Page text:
China’s Solar Dragon Year 2012

According to the lunar calendar the year of the dragon came to an end on February 9, 2013. A “dragon year” which only takes place every 12 years is characterized by numerous significant events usually initiating/causing profound fundamental changes for the society, economy, and politics. This general belief or superstition certainly holds true as far as the deployment of solar in China in the coming years is concerned, because 2012 was indeed very eventful, since nearly almost every month an official announcement was made, designed to shape the future course of China’s solar development in the short, medium, and long term.

Mid February last year the Ministry for Industry and Information Technology (MIIT) took the lead in publishing its 12th Five-Year-Plan (FYP) 2011-2015 Roadmap for Solar Development emphasizing to intensify indigenous efforts related to technological advancements in order to ensure that its home-grown solar industry will manage to catch up and eventually exceed levels of its international peers. Interestingly the MIIT openly called for a consolidation of its domestic industry, thus implying the irrational expansion of massive production capacities is by far exceeding the global demand to date and coming years. Especially the latter was highlighted in the “Report on the Work of the Government” on March 15, 2012, released by the State Council in the course of the 11th National People’s Congress. Accordingly, the original version explicitly stipulated “to curb the blind expansion of the solar industry”; however upon discussions with legislators and political advisors this wording was amended “to prevent the blind expansion of the manufacturing capacity of solar energy facilities”. The chairman of the Shanghai Social Sciences Association Mr. Qin Shaode was quoted “We should prevent the industry from over-expansion because many local governments blindly launch projects. […] The amendment is more precise and could help to encourage a healthier development of the new energy industry”.

Late April 2012, the Ministry of Finance (MOF), the Ministry of Housing and Urban-Rural Development (MOHURD), and the National Energy Administration (NEA) jointly announced that in total 1709 MW of so-called “Golden Sun” projects received official approval and have to be implemented by December 31, 2012. Along with announcing the results, project applicants were informed that they are entitled to a 21% reduced financial support of then RMB 5.5/W [retroactively reduced from RMB 7/W], because of a significant price reduction for components/systems experienced during January and April 2012.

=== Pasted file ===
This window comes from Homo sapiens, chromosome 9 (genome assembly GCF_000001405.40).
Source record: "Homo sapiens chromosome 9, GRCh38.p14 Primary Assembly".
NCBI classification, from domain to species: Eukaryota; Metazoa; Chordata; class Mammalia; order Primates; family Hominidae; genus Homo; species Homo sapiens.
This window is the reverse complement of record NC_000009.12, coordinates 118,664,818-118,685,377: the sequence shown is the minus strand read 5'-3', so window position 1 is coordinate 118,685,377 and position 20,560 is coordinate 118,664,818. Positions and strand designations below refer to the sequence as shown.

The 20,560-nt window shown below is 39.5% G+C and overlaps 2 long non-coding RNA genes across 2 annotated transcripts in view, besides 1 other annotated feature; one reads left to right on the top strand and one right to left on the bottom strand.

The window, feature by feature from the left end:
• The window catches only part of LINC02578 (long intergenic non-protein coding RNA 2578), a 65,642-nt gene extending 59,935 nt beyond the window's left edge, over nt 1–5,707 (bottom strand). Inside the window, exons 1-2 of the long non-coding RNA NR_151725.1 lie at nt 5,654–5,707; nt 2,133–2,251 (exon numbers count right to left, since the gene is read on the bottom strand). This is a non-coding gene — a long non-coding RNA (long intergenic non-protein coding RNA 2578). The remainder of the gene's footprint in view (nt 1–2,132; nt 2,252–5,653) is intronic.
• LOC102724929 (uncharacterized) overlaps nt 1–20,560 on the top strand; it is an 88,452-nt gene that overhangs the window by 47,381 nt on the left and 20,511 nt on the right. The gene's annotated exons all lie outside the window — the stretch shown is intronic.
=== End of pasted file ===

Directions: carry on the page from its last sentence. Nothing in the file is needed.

Possibly triggered by the announcement of the ITC/USA to levy/impose import duties on Chinese solar panels on May 18, the Chinese Premier Wen Jiabao called for more solar installations on public buildings during a working meeting late May, thus making it one of the earliest official indications at the highest possible political level regarding the distributed generation of solar/PV applications.

June 30, 2012 was marked as the deadline for in total 692 MW of Golden Sun projects, approved in November 2011. However, by Dec 2012 MOF disclosed that 59 MW of the projects (equivalent of nearly 9%) were cancelled without providing an explanation.

Early August, China’s NEA released its 12th FYP for Renewable Energy Development stipulating as well the official long-term target of 50 GW of solar installations (including 3 GW of CSP) by 2020. Roughly one month later the same administration announced the long awaited 12th FYP for Solar Development setting a target of 21 GW by 2015 (including 1 GW of CSP) requiring an estimated investment of approx. 30 bln EURO. Unprecedented, this national solar target was increased twice from initially 5 GW (March 2011) to 10 GW (April 2011) to 15 GW (Dec 2011) to finally 21 GW in Sept. 2012. However, most recent indications made by various govt. officials suggest a possible further increase to 35 or even 40 GW by 2015, thus reflecting the growing political commitment throughout China’s administration.